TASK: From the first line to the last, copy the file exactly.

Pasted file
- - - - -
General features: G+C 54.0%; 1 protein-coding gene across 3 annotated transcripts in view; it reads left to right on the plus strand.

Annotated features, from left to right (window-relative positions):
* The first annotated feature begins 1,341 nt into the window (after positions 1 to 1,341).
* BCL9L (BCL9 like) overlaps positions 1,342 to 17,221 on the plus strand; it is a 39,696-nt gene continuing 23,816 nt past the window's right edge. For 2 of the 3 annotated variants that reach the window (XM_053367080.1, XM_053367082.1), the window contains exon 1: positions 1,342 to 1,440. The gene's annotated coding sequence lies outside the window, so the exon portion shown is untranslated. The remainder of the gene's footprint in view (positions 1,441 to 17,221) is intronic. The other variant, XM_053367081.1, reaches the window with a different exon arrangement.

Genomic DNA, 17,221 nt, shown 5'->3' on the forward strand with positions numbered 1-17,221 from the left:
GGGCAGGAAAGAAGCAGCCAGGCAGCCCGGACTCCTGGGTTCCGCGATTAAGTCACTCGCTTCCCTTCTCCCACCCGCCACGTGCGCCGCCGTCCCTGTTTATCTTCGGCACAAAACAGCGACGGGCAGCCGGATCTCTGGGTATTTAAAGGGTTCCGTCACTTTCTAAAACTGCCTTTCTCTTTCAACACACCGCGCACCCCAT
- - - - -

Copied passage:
General features: G+C 54.0%; 1 protein-coding gene across 3 annotated transcripts in view; it reads left to right on the plus strand.

Annotated features, from left to right (window-relative positions):
* The first annotated feature begins 1,341 nt into the window (after positions 1 to 1,341).
* BCL9L (BCL9 like) overlaps positions 1,342 to 17,221 on the plus strand; it is a 39,696-nt gene continuing 23,816 nt past the window's right edge. For 2 of the 3 annotated variants that reach the window (XM_053367080.1, XM_053367082.1), the window contains exon 1: positions 1,342 to 1,440. The gene's annotated coding sequence lies outside the window, so the exon portion shown is untranslated. The remainder of the gene's footprint in view (positions 1,441 to 17,221) is intronic. The other variant, XM_053367081.1, reaches the window with a different exon arrangement.

Genomic DNA, 17,221 nt, shown 5'->3' on the forward strand with positions numbered 1-17,221 from the left:
GGGCAGGAAAGAAGCAGCCAGGCAGCCCGGACTCCTGGGTTCCGCGATTAAGTCACTCGCTTCCCTTCTCCCACCCGCCACGTGCGCCGCCGTCCCTGTTTATCTTCGGCACAAAACAGCGACGGGCAGCCGGATCTCTGGGTATTTAAAGGGTTCCGTCACTTTCTAAAACTGCCTTTCTCTTTCAACACACCGCGCACCCCAT